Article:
David Bourget (Western Ontario)
David Chalmers (ANU, NYU)
Rafael De Clercq
Jack Alan Reynolds
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Philosophy of the Social Sciences 33 (1):25-52 (2003)
an exemplar of an approach that takes the human mind to be largely the product of social and cultural factors with negligible contributions from biology. The author argues that on the contrary, his sociological theory of the categories is compatible with the possibility of innate cognitive capacities, taking causal cognition as his example. Whether and to what extent there are such innate capacities is a question for research in the cognitive neurosciences. The extent to which these innate capacities can then be explained by natural selection remains an open question for empirical investigation. Key Words: categories causality cognition Durkheim evolutionary psychology.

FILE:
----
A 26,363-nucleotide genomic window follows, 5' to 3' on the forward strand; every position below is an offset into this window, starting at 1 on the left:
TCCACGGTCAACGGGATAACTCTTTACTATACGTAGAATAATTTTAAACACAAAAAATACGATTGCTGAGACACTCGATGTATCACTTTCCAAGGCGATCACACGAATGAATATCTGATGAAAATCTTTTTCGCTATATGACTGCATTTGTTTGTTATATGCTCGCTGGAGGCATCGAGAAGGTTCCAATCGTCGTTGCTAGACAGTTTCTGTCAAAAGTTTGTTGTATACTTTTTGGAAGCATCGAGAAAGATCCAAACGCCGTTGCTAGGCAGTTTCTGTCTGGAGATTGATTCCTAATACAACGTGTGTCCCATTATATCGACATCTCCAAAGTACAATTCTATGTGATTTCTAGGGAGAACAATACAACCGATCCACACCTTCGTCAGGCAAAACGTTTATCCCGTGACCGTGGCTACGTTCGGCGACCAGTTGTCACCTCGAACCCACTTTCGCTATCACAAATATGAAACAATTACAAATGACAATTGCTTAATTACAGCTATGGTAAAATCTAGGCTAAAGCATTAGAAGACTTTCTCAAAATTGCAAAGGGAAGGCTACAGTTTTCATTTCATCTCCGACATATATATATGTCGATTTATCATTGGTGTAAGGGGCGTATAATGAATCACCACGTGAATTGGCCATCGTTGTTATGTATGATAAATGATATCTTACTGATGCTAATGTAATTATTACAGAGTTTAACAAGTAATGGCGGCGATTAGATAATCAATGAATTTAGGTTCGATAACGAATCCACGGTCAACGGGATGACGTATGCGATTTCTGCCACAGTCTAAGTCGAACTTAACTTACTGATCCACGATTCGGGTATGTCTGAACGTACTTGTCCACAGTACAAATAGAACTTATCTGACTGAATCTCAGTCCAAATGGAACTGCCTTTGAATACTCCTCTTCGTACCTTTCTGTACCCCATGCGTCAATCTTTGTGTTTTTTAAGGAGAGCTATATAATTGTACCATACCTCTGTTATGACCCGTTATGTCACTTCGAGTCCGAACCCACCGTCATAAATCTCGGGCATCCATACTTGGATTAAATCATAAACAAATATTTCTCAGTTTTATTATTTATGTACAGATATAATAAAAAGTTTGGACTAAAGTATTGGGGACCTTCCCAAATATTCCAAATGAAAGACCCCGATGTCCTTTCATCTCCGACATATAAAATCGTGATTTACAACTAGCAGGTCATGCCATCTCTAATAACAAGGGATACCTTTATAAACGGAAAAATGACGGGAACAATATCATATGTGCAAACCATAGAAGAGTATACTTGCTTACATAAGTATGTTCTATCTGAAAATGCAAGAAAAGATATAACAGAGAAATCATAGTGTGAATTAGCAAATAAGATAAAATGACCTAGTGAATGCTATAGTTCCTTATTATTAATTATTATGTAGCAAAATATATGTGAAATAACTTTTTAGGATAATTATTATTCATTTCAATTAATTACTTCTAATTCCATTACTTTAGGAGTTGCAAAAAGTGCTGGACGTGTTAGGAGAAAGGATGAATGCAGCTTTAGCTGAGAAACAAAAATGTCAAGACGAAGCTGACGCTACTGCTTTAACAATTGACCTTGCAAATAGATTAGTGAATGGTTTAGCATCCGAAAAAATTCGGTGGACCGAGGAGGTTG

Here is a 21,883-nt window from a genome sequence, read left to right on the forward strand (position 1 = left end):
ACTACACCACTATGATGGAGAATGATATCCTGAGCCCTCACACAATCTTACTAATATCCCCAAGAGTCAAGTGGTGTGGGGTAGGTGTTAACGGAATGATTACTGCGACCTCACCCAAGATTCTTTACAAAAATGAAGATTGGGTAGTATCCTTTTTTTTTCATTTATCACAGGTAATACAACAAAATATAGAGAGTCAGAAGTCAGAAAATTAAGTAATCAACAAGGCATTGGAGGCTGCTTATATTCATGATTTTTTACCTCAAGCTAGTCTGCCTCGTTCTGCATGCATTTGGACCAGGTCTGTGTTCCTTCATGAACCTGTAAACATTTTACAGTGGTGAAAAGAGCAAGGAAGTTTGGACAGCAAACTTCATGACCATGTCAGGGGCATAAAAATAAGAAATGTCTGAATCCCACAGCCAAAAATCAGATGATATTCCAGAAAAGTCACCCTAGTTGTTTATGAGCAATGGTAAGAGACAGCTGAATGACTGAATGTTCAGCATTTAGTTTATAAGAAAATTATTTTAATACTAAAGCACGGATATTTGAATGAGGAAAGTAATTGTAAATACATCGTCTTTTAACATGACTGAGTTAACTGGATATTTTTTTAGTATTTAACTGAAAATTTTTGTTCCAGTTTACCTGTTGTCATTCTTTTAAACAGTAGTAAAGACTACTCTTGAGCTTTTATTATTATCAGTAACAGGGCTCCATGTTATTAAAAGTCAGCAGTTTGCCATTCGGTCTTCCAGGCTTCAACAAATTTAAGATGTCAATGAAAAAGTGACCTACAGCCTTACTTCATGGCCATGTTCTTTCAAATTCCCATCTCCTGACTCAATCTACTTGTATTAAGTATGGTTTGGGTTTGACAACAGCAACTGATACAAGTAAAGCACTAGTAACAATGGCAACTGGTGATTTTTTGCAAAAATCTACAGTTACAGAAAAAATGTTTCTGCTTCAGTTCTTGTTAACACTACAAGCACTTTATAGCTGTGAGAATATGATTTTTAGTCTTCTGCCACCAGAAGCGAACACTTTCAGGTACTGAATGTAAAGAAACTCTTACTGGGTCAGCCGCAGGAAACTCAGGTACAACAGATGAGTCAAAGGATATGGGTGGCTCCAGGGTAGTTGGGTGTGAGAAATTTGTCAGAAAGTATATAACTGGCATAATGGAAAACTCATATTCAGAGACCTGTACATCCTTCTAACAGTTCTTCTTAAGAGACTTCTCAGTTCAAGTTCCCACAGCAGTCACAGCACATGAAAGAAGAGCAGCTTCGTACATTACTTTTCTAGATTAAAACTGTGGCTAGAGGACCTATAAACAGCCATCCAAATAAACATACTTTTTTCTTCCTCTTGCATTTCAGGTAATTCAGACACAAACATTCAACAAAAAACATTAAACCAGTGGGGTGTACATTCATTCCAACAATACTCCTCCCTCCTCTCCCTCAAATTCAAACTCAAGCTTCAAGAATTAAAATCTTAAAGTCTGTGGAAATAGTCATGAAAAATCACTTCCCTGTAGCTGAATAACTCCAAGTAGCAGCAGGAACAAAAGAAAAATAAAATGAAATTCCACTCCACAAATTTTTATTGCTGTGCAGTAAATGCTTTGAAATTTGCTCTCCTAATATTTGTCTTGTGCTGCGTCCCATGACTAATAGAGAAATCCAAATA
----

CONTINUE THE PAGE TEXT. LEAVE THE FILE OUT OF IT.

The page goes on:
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Matthew Day (2009). Constructing Religion Without the Social: Durkheim, Latour, and Extended Cognition. Zygon 44 (3):719-737.
Jørn Bjerre (2012). Does Infant Cognition Research Undermine Sociological Theory? A Critique of Bergesen's Attack on Durkheim. Journal for the Theory of Social Behaviour 42 (4):444-464.
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